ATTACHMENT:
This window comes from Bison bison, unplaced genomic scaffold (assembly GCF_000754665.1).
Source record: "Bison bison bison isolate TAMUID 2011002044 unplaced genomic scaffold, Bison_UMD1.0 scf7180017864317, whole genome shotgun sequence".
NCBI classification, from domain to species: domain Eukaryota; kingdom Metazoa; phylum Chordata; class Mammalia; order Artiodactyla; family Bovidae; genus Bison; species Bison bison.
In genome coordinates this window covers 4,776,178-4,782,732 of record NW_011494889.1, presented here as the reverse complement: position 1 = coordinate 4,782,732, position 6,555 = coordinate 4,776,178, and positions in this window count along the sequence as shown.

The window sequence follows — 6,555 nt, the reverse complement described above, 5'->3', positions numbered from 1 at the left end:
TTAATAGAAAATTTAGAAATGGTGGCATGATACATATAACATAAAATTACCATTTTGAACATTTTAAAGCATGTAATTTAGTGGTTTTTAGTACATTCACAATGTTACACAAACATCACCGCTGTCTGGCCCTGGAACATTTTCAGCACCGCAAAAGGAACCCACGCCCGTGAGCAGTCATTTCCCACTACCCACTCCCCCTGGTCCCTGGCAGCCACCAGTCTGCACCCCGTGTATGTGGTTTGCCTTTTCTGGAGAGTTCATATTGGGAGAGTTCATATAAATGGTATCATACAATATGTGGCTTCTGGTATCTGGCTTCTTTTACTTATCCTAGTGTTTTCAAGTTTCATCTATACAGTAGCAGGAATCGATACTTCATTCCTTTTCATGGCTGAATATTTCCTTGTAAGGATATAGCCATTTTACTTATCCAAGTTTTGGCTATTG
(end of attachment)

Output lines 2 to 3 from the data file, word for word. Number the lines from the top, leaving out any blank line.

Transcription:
Source record: "Bison bison bison isolate TAMUID 2011002044 unplaced genomic scaffold, Bison_UMD1.0 scf7180017864317, whole genome shotgun sequence".
NCBI classification, from domain to species: domain Eukaryota; kingdom Metazoa; phylum Chordata; class Mammalia; order Artiodactyla; family Bovidae; genus Bison; species Bison bison.